We describe a regulatory mechanism that controls the activity of retromer, an evolutionarily conserved sorting device that orchestrates cargo export from the endosome. A spontaneously arising mutation that activates the yeast (Saccharomyces cerevisiae) CDC25 family phosphatase, Mih1, results in accelerated turnover of a subset of endocytosed plasma membrane proteins due to deficient sorting into a retromer-mediated recycling pathway. Mih1 directly modulates the phosphorylation state of the Vps26 retromer subunit; mutations engineered to mimic these states modulate the binding affinities of Vps26 for a retromer cargo, resulting in corresponding changes in cargo sorting at the endosome. The results suggest that a phosphorylation-based gating mechanism controls cargo selection by yeast retromer, and they establish a functional precedent for CDC25 protein phosphatases that lies outside of their canonical role in regulating cell cycle progression.
- Christopher G Burd
The funders had no role in study design, data collection and interpretation, or the decision to submit the work for publication.
- Suzanne R Pfeffer, Stanford University School of Medicine, United States
© 2017, Cui et al.
This article is distributed under the terms of the Creative Commons Attribution License permitting unrestricted use and redistribution provided that the original author and source are credited.
Pancreatic a-cells secrete glucagon, an insulin counter-regulatory peptide hormone critical for the maintenance of glucose homeostasis. Investigation of the function of human a-cells remains a challenge due to the lack of cost-effective purification methods to isolate high-quality a-cells from islets. Here, we use the reaction-based probe diacetylated Zinpyr1 (DA-ZP1) to introduce a novel and simple method for enriching live a-cells from dissociated human islet cells with ~ 95% purity. The a-cells, confirmed by sorting and immunostaining for glucagon, were cultured up to 10 days to form a-pseudoislets. The a-pseudoislets could be maintained in culture without significant loss of viability, and responded to glucose challenge by secreting appropriate levels of glucagon. RNA-sequencing analyses (RNA-seq) revealed that expression levels of key a-cell identity genes were sustained in culture while some of the genes such as DLK1, GSN, SMIM24 were altered in a-pseudoislets in a time-dependent manner. In conclusion, we report a method to sort human primary a-cells with high purity that can be used for downstream analyses such as functional and transcriptional studies.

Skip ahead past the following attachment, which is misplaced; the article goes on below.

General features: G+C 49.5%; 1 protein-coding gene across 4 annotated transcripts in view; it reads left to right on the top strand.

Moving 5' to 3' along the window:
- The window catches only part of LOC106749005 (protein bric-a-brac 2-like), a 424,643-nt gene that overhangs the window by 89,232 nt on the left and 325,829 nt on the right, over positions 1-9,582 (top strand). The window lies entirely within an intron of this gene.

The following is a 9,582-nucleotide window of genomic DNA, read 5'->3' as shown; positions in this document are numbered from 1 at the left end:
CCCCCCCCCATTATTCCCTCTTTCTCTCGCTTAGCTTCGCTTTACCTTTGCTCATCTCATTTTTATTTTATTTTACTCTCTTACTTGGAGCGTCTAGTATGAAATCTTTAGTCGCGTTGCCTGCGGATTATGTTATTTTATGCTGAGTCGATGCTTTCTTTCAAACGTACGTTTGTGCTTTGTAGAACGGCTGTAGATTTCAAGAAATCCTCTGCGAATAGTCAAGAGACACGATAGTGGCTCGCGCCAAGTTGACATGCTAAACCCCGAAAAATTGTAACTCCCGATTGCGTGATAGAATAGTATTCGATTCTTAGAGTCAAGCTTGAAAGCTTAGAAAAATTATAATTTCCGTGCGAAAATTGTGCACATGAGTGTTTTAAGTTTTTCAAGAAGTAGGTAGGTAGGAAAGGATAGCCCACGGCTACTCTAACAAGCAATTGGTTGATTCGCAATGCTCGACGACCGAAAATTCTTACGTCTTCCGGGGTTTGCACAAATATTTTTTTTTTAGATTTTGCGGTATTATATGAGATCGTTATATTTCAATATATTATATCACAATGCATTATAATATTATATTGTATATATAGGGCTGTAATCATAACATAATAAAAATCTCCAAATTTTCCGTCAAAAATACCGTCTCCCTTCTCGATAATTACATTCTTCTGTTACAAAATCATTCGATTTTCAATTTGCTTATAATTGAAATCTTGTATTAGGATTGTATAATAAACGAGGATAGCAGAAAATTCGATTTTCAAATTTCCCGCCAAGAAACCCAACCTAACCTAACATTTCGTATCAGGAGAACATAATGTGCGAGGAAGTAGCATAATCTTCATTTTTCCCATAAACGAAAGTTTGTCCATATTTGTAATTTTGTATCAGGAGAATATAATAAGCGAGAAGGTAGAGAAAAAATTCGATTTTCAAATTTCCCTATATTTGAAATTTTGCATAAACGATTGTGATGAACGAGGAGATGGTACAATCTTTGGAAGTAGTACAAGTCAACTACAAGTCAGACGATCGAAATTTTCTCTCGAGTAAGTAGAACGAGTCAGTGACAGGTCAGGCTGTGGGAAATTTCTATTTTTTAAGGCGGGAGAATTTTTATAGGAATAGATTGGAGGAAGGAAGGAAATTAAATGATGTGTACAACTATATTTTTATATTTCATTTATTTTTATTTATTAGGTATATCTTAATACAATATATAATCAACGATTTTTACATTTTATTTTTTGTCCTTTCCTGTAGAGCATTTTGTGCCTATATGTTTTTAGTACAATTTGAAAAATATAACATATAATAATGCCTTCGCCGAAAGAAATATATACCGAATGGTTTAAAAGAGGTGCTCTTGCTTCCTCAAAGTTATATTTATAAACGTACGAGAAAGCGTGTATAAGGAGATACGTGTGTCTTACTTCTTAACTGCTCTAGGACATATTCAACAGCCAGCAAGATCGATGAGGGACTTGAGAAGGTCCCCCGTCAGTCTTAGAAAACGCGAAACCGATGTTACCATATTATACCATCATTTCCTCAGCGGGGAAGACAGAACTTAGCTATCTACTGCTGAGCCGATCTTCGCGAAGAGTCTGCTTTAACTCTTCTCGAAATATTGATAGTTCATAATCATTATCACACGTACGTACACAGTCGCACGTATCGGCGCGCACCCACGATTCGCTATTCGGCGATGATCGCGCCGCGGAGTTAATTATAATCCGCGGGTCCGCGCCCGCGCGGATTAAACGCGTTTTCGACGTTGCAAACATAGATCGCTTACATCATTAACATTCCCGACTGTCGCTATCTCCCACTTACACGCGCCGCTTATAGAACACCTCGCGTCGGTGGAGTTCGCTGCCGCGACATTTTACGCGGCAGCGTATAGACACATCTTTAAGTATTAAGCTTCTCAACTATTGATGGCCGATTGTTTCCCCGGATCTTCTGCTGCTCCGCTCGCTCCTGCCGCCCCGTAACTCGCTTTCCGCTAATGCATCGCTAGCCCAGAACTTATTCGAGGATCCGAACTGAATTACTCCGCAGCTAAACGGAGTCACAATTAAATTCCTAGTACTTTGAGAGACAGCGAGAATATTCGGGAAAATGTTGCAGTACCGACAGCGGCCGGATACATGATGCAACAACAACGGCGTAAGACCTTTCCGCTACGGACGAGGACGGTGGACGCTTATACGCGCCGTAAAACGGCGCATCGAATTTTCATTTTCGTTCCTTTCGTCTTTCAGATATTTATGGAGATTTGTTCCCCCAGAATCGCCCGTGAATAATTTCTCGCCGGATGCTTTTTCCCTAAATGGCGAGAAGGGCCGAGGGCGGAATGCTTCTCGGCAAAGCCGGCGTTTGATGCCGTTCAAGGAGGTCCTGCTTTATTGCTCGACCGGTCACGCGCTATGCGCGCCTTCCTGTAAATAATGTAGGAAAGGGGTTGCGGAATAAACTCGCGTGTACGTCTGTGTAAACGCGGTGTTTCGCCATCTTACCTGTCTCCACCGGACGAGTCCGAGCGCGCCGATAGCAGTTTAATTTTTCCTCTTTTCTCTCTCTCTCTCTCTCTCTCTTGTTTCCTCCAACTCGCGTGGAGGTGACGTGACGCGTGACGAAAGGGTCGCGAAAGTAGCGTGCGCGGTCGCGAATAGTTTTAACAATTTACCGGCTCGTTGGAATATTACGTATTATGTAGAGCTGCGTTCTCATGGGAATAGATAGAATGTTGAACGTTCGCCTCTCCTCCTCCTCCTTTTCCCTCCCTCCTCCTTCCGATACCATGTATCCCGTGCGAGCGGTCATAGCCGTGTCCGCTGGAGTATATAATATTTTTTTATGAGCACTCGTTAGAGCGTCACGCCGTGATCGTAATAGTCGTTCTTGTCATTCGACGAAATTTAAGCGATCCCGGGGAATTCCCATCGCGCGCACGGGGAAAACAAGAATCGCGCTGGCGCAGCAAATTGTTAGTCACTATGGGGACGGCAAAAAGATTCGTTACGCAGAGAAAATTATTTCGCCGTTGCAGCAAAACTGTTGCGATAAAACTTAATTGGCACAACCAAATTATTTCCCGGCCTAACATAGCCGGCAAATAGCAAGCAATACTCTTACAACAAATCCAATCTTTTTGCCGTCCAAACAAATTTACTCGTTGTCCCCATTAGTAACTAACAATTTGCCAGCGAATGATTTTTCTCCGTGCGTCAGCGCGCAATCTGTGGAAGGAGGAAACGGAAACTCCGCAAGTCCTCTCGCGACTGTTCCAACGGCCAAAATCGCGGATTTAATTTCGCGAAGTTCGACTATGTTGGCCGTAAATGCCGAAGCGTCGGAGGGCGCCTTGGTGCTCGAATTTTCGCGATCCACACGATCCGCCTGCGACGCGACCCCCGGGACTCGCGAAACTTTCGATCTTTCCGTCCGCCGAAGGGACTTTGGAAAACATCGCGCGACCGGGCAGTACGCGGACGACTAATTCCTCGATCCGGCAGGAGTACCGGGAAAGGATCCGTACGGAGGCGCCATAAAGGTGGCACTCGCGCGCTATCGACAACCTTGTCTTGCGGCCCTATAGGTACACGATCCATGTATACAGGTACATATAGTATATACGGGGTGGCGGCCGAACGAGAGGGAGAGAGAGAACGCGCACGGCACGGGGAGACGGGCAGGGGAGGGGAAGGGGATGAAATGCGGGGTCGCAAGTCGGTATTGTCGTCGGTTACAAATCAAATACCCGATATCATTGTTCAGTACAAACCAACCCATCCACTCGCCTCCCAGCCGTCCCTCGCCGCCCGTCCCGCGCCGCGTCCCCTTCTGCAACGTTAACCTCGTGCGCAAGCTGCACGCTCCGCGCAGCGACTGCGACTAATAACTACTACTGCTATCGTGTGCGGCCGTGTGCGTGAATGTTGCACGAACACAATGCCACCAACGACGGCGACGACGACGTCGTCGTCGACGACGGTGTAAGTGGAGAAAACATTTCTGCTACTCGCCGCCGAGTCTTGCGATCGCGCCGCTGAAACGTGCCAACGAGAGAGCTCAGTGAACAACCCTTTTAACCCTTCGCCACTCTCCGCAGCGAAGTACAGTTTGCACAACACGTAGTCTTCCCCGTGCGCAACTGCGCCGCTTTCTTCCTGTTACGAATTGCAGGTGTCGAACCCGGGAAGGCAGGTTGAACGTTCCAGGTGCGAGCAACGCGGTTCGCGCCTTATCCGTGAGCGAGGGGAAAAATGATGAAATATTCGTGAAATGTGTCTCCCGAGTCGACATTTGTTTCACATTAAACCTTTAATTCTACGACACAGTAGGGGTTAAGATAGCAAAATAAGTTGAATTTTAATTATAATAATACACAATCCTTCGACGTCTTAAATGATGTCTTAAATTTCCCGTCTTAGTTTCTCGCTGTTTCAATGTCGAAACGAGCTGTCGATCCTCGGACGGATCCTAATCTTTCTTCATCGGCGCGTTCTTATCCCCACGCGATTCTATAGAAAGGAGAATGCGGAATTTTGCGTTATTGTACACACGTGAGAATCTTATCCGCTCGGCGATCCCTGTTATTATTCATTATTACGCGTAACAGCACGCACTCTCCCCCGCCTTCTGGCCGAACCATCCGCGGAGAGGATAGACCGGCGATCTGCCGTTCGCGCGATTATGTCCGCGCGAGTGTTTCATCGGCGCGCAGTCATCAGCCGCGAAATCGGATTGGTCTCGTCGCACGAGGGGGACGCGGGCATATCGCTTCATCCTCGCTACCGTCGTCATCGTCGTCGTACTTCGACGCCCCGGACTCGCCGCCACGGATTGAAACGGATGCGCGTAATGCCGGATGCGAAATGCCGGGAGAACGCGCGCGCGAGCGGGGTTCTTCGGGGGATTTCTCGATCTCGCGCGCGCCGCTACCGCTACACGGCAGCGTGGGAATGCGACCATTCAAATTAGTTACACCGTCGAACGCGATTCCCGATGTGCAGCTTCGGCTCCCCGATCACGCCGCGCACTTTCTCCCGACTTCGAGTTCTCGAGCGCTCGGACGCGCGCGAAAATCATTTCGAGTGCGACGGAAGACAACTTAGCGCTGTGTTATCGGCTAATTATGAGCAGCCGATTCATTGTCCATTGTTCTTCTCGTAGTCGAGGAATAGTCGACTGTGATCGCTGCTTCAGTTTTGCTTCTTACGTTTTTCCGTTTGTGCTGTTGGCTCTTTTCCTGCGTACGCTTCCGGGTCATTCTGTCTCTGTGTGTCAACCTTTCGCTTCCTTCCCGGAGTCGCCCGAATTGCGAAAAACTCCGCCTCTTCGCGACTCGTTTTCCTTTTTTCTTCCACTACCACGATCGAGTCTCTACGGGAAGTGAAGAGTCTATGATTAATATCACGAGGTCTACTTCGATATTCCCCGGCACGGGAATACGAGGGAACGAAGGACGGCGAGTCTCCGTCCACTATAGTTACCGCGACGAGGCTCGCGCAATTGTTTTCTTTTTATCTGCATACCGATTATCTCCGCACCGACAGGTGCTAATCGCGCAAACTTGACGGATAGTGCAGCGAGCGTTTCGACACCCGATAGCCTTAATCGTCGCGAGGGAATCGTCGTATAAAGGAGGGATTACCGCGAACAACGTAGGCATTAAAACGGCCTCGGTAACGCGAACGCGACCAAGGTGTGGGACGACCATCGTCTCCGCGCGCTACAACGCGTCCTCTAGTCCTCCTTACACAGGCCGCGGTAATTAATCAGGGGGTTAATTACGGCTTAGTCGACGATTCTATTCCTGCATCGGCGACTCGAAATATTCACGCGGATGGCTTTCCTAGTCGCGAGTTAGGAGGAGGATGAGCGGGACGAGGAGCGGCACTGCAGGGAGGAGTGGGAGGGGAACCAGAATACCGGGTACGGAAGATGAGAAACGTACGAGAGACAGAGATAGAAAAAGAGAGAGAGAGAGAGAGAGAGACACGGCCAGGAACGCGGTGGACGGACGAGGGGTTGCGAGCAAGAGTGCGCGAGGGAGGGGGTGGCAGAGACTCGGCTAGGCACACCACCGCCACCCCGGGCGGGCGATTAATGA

Eukaryotic cells control inorganic phosphate to balance its role as essential macronutrient with its negative bioenergetic impact on reactions liberating phosphate. Phosphate homeostasis depends on the conserved INPHORS signaling pathway that utilizes inositol pyrophosphates and SPX receptor domains. Since cells synthesize various inositol pyrophosphates and SPX domains bind them promiscuously, it is unclear whether a specific inositol pyrophosphate regulates SPX domains in vivo, or whether multiple inositol pyrophosphates act as a pool. In contrast to previous models, which postulated that phosphate starvation is signaled by increased production of the inositol pyrophosphate 1-IP7, we now show that the levels of all detectable inositol pyrophosphates of yeast, 1-IP7, 5-IP7, and 1,5-IP8, strongly decline upon phosphate starvation. Among these, specifically the decline of 1,5-IP8 triggers the transcriptional phosphate starvation response, the PHO pathway. 1,5-IP8 inactivates the cyclin-dependent kinase inhibitor Pho81 through its SPX domain. This stimulates the cyclin-dependent kinase Pho85-Pho80 to phosphorylate the transcription factor Pho4 and repress the PHO pathway. Combining our results with observations from other systems, we propose a unified model where 1,5-IP8 signals cytosolic phosphate abundance to SPX proteins in fungi, plants, and mammals. Its absence triggers starvation responses.